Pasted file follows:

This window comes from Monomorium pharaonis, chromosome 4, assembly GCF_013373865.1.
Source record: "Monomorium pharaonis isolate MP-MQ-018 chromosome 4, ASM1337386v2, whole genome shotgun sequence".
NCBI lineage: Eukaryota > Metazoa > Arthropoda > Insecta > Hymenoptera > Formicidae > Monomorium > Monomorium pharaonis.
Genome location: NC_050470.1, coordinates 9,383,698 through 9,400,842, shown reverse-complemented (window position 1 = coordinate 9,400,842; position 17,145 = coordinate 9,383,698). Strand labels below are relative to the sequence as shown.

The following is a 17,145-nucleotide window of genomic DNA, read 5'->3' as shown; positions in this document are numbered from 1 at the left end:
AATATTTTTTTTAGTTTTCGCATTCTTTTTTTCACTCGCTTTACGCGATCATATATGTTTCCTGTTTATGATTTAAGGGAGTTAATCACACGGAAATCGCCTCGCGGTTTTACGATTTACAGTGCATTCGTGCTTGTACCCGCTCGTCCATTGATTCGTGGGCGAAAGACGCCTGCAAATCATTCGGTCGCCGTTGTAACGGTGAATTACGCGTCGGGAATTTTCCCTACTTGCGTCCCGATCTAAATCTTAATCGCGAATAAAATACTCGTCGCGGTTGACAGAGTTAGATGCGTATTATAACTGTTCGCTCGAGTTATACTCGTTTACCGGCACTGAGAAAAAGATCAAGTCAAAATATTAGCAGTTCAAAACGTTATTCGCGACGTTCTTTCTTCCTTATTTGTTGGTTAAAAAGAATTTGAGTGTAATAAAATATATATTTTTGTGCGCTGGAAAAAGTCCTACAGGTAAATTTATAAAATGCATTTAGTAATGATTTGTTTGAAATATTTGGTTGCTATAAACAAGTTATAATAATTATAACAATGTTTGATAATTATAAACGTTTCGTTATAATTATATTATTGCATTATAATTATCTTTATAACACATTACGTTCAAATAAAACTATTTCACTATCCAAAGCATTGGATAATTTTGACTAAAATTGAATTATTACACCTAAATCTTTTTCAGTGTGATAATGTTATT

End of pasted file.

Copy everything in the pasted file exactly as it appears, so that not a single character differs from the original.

This window comes from Monomorium pharaonis, chromosome 4, assembly GCF_013373865.1.
Source record: "Monomorium pharaonis isolate MP-MQ-018 chromosome 4, ASM1337386v2, whole genome shotgun sequence".
NCBI lineage: Eukaryota > Metazoa > Arthropoda > Insecta > Hymenoptera > Formicidae > Monomorium > Monomorium pharaonis.
Genome location: NC_050470.1, coordinates 9,383,698 through 9,400,842, shown reverse-complemented (window position 1 = coordinate 9,400,842; position 17,145 = coordinate 9,383,698). Strand labels below are relative to the sequence as shown.

The following is a 17,145-nucleotide window of genomic DNA, read 5'->3' as shown; positions in this document are numbered from 1 at the left end:
AATATTTTTTTTAGTTTTCGCATTCTTTTTTTCACTCGCTTTACGCGATCATATATGTTTCCTGTTTATGATTTAAGGGAGTTAATCACACGGAAATCGCCTCGCGGTTTTACGATTTACAGTGCATTCGTGCTTGTACCCGCTCGTCCATTGATTCGTGGGCGAAAGACGCCTGCAAATCATTCGGTCGCCGTTGTAACGGTGAATTACGCGTCGGGAATTTTCCCTACTTGCGTCCCGATCTAAATCTTAATCGCGAATAAAATACTCGTCGCGGTTGACAGAGTTAGATGCGTATTATAACTGTTCGCTCGAGTTATACTCGTTTACCGGCACTGAGAAAAAGATCAAGTCAAAATATTAGCAGTTCAAAACGTTATTCGCGACGTTCTTTCTTCCTTATTTGTTGGTTAAAAAGAATTTGAGTGTAATAAAATATATATTTTTGTGCGCTGGAAAAAGTCCTACAGGTAAATTTATAAAATGCATTTAGTAATGATTTGTTTGAAATATTTGGTTGCTATAAACAAGTTATAATAATTATAACAATGTTTGATAATTATAAACGTTTCGTTATAATTATATTATTGCATTATAATTATCTTTATAACACATTACGTTCAAATAAAACTATTTCACTATCCAAAGCATTGGATAATTTTGACTAAAATTGAATTATTACACCTAAATCTTTTTCAGTGTGATAATGTTATT